Pakistan’s effective diplomatic and communication skills positively influenced the agenda
Humans have had a perennial interaction with nature since the Paleolithic period. With evolution, they learned to make technologies to utilise various natural resources. In the pre-industrial world, human population was limited in number. It did not exploit nature the way it has been since the Industrial Revolution. Tragically, however, little meaningful discussion took place to assess the effects of human activity on environment in the Nineteenth or in the first half of the Twentieth Century. If the end of the World War II is a point of reference, then in the past seven decades, there has been a qualitative change in human perceptions of environment in terms of intellectual engagement.
Contextually, then, the 1960s witnessed a wide scale consciousness of interconnections between human life and nature, epitomised by Rachel Carson’s book Silent Spring that highlighted the dangers of pesticides accumulating and travelling in ecological systems. The 1970s saw the international community getting more involved in the idea of “the environment”. In 1972, representatives of more than 100 countries gathered in Stockholm at the United Nations conference on human environment. The 1970s could broadly be considered as the decade of environment versus development suggesting a trade-off between the two; if the environment was to be protected there would be less development; if there was unrestricted development, the environment would be destroyed.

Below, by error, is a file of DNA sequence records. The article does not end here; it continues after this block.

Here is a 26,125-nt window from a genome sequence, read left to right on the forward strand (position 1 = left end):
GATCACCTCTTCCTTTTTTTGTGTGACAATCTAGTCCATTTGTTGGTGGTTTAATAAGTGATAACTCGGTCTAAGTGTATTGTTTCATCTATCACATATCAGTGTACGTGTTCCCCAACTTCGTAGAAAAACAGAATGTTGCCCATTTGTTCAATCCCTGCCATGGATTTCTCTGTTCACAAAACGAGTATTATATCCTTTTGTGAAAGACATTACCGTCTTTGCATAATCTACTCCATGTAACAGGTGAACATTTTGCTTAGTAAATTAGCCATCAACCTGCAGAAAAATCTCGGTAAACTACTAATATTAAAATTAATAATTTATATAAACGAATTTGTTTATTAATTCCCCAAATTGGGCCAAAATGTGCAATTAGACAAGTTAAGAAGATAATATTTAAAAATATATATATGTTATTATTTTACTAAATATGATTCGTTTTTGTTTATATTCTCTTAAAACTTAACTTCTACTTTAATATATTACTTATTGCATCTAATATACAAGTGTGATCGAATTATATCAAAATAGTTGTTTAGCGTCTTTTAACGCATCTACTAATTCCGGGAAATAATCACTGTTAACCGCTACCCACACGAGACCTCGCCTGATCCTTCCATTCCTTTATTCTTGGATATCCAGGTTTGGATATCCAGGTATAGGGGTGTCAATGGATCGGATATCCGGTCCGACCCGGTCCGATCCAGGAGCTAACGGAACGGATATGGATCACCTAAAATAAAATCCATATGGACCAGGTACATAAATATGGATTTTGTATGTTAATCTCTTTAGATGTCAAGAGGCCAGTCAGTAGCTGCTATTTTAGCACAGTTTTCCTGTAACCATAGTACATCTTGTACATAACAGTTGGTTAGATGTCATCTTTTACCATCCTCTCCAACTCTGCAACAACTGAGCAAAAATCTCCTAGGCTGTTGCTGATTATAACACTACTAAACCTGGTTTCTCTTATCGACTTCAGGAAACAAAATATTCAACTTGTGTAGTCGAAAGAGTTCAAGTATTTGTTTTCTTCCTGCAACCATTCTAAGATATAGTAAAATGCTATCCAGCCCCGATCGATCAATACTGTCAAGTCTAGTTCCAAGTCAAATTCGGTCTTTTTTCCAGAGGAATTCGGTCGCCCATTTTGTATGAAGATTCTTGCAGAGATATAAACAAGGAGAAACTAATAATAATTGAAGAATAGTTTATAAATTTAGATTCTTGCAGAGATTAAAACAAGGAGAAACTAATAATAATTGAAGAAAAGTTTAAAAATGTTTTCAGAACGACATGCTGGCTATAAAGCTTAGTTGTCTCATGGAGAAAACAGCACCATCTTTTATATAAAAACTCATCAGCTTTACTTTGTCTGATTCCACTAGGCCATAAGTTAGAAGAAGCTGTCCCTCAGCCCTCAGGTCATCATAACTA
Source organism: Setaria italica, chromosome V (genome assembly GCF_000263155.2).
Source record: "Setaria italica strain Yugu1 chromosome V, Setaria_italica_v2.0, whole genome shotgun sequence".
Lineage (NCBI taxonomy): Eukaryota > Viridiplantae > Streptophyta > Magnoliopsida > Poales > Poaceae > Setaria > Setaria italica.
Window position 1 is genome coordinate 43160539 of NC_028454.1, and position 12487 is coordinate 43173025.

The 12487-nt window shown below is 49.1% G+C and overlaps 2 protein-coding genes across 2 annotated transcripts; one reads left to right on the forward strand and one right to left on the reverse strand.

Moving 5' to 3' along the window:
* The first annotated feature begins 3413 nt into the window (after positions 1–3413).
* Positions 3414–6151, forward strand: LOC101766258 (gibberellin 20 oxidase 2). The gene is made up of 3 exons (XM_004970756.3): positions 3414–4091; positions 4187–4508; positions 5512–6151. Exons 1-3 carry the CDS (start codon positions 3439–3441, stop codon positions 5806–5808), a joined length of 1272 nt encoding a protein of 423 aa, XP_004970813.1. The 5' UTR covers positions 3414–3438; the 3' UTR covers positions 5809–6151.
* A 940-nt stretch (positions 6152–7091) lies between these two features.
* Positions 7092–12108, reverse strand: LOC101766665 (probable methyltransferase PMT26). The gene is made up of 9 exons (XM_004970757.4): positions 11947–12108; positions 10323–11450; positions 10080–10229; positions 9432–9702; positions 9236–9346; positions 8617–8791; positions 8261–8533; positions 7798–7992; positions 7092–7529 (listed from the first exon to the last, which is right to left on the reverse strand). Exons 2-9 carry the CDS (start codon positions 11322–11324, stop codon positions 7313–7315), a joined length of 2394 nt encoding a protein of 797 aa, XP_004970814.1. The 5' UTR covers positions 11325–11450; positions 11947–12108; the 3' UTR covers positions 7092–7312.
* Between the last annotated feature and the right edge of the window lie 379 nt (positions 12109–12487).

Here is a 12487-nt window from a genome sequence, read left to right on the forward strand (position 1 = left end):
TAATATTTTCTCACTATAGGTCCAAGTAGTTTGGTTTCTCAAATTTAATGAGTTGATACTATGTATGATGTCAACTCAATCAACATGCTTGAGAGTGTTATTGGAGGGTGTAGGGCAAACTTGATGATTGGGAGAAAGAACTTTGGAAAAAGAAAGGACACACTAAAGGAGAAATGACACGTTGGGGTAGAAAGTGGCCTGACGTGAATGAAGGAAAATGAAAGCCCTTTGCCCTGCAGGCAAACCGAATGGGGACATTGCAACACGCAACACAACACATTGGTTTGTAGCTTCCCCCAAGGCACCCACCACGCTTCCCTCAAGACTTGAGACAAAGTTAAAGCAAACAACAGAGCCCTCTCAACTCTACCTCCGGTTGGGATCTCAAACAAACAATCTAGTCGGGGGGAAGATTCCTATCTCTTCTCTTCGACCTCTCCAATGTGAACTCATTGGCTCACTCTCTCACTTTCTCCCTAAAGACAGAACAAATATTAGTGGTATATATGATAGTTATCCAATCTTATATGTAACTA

In a bid to intellectually and politically reconcile the development-environment binary, a very catchy concept of “sustainable development” was introduced by governments and big businesses of the North in the 1980s. Arguably, sustainable development was a political success more than an environmental one; it proved a public relations tool for Western governments and commercial stakeholders – which were major emitters of greenhouse gases even then – to win political and electoral support from their constituencies.
The 1990s saw more global gatherings including the 1992 Rio Conference on environment, which produced a wide-ranging 800-page document, Agenda 21. The UN-led sessions on assessing anthropocentric thrust in policymaking continued in the 2000s, where more and more countries and private interests came together to discuss the complicated interface between ‘sustainable’ development and environment. In this respect, COP21, held in Paris in 2015, received lot of (social) media attention owing to the fact that the parties agreed, in principle, to restrict global warming to 1.5°C - 2°C, in accordance with the recommendations of the Intergovernmental Panel on Climate Change (IPCC). However, they failed to recognise the social, political and economic factors behind climate change. The US, led by Trump, opted out of the agreement unilaterally.